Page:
greenbottletree











{06/07/2012}   Oh how my body changes

I ate Indian food last night and, as usual, it gave me a stomach ache (garlic and/or chili related).  I used to have a cast iron stomach and could eat anything.  My food intolerances and general body slump started about eight or nine years ago in my late 20s.  I might be rose-tinting slightly but I could eat pretty much anything without repercussions and I was quite slim and more fresh-faced than I ever appreciated.  I am not going to lament and whine about the cruelty of ageing … though as I write that I do wonder what positives I will be highlighting!

If I eat too much of the following, things happen that aren’t enjoyable or desirable: garlic, onions, bread, cucumbers, cabbage, peas, apple juice, strawberries … the list goes on.  I still eat all of the above but with a degree of trepidation.

As for the rest of my ageing body, being unfit doesn’t help.  But I find it cruel that weight is easier to gain but harder to shift, that gravity can be cruel, that most people in the pages of fashion magazines are younger and airbrushed, thus emphasising my perceived imperfections.  Despite my diminished memory functions, I at least am happier with my mind and how that works.  Why is it that as you get older, things generally get bigger, but when you get a fair few decades ahead of me now, while your ears and chubby bits increase in size, your height and hair decrease.  It’s cruel.

I very much believe in growing old gracefully and being fully accepting of your changing body, but it’s hard when it stops functioning as well, from illnesses to food intolerances.  Sometimes though I see women in their 60s and 70s and think how amazing they look (even including my neighbour in her 80s who looks distressingly good in her skinny jeans and knee-high boots – I believe she was blessed with a skinny gene).  Sometimes I look at myself and see someone a bit frumpy who doesn’t care about their appearance enough.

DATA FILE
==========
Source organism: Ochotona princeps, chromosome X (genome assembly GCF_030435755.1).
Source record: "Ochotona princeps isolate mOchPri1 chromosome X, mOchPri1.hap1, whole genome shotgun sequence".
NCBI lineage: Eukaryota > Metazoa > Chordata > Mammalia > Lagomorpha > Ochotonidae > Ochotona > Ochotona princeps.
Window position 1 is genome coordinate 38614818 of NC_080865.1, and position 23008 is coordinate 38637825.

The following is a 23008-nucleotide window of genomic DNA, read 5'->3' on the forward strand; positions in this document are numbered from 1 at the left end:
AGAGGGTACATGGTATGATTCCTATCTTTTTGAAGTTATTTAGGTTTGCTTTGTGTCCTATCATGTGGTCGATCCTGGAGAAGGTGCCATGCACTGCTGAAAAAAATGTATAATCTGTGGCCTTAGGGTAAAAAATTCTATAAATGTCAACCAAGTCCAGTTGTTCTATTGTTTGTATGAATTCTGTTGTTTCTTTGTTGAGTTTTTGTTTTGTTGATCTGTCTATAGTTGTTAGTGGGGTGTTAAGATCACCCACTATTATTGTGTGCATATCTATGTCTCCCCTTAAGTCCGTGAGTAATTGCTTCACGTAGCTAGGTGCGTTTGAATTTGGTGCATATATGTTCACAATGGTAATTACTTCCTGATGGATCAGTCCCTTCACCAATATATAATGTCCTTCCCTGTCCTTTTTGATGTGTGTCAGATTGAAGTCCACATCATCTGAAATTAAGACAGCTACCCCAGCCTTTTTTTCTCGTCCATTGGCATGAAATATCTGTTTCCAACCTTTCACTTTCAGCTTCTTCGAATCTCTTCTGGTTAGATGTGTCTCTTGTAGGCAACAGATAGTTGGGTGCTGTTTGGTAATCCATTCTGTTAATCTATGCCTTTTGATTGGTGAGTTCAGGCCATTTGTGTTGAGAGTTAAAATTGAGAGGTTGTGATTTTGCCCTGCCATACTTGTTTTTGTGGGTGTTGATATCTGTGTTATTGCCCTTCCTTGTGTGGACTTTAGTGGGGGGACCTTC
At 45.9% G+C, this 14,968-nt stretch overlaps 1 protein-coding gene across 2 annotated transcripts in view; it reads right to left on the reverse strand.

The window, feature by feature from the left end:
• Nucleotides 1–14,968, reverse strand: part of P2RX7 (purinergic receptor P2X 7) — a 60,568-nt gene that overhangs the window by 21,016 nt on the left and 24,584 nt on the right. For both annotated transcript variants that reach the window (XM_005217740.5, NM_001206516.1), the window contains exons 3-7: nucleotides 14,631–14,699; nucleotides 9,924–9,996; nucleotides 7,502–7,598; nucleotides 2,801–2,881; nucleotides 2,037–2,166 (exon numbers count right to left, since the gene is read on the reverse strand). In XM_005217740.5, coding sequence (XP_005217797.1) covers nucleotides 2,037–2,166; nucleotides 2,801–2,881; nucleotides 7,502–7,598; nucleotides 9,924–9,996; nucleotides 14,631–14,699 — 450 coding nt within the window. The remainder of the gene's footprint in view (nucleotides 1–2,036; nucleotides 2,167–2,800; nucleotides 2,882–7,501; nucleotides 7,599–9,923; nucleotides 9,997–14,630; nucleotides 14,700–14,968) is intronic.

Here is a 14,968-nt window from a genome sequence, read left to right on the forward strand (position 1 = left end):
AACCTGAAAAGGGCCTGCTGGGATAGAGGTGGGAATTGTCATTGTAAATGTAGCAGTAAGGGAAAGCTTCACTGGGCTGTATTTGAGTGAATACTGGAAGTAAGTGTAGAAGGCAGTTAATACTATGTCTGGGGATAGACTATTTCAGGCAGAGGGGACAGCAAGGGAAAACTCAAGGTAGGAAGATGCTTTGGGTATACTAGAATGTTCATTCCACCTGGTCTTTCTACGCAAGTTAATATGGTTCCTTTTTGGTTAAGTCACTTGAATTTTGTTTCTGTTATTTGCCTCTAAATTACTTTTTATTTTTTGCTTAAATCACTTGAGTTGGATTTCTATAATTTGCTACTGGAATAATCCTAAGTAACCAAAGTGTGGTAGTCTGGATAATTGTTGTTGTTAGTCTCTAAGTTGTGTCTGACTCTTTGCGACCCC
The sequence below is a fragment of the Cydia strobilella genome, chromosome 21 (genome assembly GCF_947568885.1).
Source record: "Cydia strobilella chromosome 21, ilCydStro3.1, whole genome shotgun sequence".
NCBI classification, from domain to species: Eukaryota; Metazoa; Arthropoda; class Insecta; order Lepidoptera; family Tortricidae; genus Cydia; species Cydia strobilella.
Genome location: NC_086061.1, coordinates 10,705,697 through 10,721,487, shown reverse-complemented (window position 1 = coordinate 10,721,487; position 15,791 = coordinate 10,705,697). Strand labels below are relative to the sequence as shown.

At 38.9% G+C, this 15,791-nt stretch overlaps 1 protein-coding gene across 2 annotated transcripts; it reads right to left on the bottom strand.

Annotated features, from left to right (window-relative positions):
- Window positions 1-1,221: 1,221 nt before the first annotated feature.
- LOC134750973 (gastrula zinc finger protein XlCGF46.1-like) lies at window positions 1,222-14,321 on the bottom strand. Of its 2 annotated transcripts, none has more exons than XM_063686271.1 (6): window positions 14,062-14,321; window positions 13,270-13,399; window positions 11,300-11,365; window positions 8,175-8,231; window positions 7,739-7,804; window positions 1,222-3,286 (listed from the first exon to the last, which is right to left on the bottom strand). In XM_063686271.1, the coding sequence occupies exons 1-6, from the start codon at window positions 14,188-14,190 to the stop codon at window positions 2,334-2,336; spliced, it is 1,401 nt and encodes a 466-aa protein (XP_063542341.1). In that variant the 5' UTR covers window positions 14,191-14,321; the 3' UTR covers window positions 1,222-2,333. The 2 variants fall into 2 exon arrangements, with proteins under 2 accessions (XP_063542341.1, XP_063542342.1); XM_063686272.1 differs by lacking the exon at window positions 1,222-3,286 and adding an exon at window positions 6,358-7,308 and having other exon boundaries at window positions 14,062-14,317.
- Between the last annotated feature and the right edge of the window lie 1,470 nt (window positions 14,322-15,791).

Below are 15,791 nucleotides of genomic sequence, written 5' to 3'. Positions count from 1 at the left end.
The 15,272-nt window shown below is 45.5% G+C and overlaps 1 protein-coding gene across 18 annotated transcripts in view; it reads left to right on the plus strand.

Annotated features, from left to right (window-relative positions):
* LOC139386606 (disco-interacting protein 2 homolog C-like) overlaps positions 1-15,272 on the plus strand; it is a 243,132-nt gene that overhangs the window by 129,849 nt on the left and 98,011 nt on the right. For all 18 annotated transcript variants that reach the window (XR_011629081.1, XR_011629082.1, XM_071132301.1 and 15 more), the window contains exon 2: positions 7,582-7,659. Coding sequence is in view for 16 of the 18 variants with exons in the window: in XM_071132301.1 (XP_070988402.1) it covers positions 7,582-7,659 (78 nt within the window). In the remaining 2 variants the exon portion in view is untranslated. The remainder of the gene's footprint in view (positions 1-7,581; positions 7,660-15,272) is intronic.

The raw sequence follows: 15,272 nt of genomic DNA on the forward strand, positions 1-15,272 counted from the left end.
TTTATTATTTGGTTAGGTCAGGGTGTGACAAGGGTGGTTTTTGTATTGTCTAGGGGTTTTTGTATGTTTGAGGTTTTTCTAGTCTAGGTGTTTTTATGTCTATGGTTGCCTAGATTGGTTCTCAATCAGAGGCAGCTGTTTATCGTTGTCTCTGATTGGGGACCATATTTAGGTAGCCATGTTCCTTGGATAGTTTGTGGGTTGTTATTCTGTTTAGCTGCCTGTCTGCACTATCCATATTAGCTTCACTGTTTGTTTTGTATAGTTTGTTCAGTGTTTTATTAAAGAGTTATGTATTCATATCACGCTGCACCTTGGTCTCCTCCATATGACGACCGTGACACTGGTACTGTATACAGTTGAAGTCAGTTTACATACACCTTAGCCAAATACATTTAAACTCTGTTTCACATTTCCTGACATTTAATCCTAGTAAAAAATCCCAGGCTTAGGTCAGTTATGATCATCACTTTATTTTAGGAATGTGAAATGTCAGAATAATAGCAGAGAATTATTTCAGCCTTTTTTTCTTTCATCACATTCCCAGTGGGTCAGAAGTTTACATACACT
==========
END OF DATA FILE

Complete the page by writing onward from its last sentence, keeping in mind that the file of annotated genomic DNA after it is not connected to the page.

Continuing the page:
I guess it’s easy to feel a bit sorry for yourself because your body isn’t how it was or how you feel it should be, but I don’t think it’s that difficult to dress your age, dress to suit your body and behave however you want (!).  I think I get too hung up on appearances and on labels, in particular your age.  I sometimes dress like a chubby 24 year old, sometimes like a 50 year old.  I have possibly become a little bogged down with what I perceive to be the cruelty of getting older, but one day I will look back at, say, photos of me now and think how young I looked.  But then I will look at some of the clothes I wear or how I do my hair or whatever and think, “Oh, what a waste”.

So while my food intolerances sometimes cause me a bit of embarrassment or discomfort and I moan about being somewhat too rotund and wobbly, I really should just get on with appreciating that I largely function and I do have enough money to make a bit more effort to buy clothes that suit me rather than that sort of fit me.  There is a lot to be said for confidence and positive thinking.  And would I have been happier without a bit of a tummy ache and no fantastic food last night? No.  Instead of feeling fretful about being 37 and my graduation being 15 years ago (agh, that still shocks me, I need to get over that!), I need to just get on and enjoy things that are happening to me now, because really life is much better as I get older, it’s just the packaging that’s a bit crumpled.

This started off with no point, I am now feeling unexpectedly positive and perky!  Long may that last!

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